There's no such thing as a “left behind” town

The idea that Britain's smaller communities are all disadvantaged in the same way is politically convenient – but it doesn't work. 

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The lazy narrative of “left behind” towns was a journalistic and political cliché long before the 2016 EU referendum result. Politicians were wringing their hands about “forgotten England”, the “metropolitan liberal elite” and “rugby league towns and lower-league football cities” in 2013, when Ukip was on the rise and Labour’s electorate was already disintegrating.

There is no common set of factors that defines all English and Welsh towns perceived as struggling to reconcile with modern Britain. For all the noise about “levelling up” the country’s towns, there is no such thing as a typical town, and there is no one way to be “left behind”.

Nevertheless, the flood of reports and initiatives seeking to improve Britain’s towns since 2016 rarely acknowledge their variety. These efforts include the flawed formula of the government’s “Towns Fund”, which has identified relatively affluent towns for investment meant to develop stronger local economies. Tory marginals receive a prominent showing in the list of selected Towns Fund places, but the main flaw is its narrow view of what improves a town: productivity, skills and income.

A new report by the anti-extremism campaign group, Hope Not Hate, takes a more nuanced approach. As part of its “Hopeful Towns” project, launched this week, the report uses more than 100 data sets to suggest which of the 862 English and Welsh towns are more vulnerable to the politics of division and extremism.

Rather than looking at the blunt economic factors that may suggest a town’s fate, the report identifies 14 “challenges to resilience” that prevent communities from adapting to change and create hostility towards migration.

These challenges include some indicators clearly linked to the economy, such as the “visible decline” of an area, from the loss of pubs and shops to the conditions of streets and buildings (which it finds in Accrington, Abersychan, Halifax and Swinton in Greater Manchester), and “competition for resources” such as jobs and housing (which it found in Ashford, Luton, Walsall and Smethwick).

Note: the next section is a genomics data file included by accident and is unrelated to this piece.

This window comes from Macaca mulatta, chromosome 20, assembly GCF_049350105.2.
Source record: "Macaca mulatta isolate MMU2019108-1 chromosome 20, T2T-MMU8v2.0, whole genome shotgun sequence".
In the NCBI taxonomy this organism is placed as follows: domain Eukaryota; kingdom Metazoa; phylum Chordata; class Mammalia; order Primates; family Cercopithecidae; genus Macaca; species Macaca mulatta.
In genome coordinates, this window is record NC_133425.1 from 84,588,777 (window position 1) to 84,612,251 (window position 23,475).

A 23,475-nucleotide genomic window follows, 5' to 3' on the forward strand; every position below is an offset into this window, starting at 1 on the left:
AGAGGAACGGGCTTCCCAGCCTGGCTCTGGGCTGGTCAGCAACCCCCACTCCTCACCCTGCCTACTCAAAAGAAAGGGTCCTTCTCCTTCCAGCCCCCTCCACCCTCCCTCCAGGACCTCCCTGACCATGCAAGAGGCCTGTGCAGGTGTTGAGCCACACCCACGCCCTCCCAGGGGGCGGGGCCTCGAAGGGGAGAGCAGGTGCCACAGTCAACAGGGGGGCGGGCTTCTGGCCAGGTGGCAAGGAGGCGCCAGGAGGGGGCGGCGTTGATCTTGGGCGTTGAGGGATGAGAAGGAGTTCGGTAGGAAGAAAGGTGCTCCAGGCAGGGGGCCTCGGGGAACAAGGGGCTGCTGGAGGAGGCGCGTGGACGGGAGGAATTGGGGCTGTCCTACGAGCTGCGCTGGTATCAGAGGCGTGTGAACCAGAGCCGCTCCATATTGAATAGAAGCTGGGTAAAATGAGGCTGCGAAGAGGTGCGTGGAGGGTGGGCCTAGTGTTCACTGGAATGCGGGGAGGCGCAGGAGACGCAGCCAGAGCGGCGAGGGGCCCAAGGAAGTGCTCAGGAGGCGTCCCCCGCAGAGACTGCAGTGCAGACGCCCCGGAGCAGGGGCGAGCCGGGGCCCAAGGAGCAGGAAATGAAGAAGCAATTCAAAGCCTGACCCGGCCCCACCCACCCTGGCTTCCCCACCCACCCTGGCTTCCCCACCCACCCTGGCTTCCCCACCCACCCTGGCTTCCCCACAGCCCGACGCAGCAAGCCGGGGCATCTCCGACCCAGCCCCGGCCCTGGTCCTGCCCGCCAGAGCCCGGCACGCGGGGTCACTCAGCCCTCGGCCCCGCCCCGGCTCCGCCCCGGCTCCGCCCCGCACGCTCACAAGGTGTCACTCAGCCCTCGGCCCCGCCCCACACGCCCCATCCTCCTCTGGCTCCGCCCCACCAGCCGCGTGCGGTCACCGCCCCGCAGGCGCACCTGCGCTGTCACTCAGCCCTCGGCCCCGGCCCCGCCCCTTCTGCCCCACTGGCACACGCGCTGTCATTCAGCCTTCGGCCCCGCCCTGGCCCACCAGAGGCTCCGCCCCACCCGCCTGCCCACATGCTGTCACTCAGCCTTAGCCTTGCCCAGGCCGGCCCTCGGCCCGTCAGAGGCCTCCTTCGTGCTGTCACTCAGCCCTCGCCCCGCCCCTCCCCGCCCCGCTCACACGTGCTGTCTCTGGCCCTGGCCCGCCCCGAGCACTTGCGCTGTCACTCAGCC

But other challenges encompass certain cultural and demographic indicators, which correspond to a town’s openness towards change. These include the “traditional demographics” of places such as Ilfracombe, Immingham, Sudbury and Morecambe, which have older, whiter populations, as well as areas where a “strong national identity” leads locals to identify more as English or Welsh than as British (as was found in Wisbech, Harwich, Pontefract and Skegness).

A lack of “heritage assets” in a town is also seen as a “challenge” – towns that have a football club and an above-average number of pubs are shown to be more likely to be less “resilient” than similar towns which also have a medieval history or city status.

While Hope Not Hate’s report focuses on vulnerability to intolerance, it is useful in its acknowledgement of the “distinct issues in different places” faced by British towns. Some are growing, and changing rapidly; others are shrinking and ageing. Both circumstances present the potential for social division. “There are actually fairly distinct challenges between a place where a growing population is creating ‘competition for resources’ and a ‘shrinking and ageing’ town experiencing economic decline. Different policies are needed in these two types of community,” write its authors.

And while other reports focus on the quest for “cohesion”, this report measures instead the potential for towns to withstand division.

To recognise the complexity of the challenges faced by Britain’s towns is to accept that a different policy is needed. For example, the “rapid change” identified by Hope Not Hate in Salford, Dartford, Slough and Oldbury, caused by gentrification, economic growth and migration, is very different from the “less connected” Caister-on-Sea, Goole, Cannock and Devizes, which suffer from geographical remoteness.

The policy challenges for each of these places vary widely. Salford et al may need community interventions to help foster new connections, whereas the priority for Caister-on-Sea is better transport infrastructure.

Many of the towns highlighted in this report missed out on the investment offered by the Towns Fund because they did not fit the policy’s narrower criteria.   

“Gaining a broader understanding of the welfare of a place, taking into account its natural assets and levels of social capital, and the kinds of health outcomes associated with it” would be a better strategy, as Ben Goodair of the Bennett Institute for Public Policy at Cambridge University told me last month.

For example, Thurnscoe in South Yorkshire has the lowest average healthy life expectancy for both female and male populations – roughly 14 years shorter than the average for all towns in England. Ilfracombe in Devon reports the third highest rate of hospitalisations for intentional self-harm of any town in England. Both missed out on the Towns Fund.

The irony of Britain’s “left behind” discourse is that it lumps every town together – and in doing so, leaves many of them behind.

Anoosh Chakelian is the New Statesman’s Britain editor.

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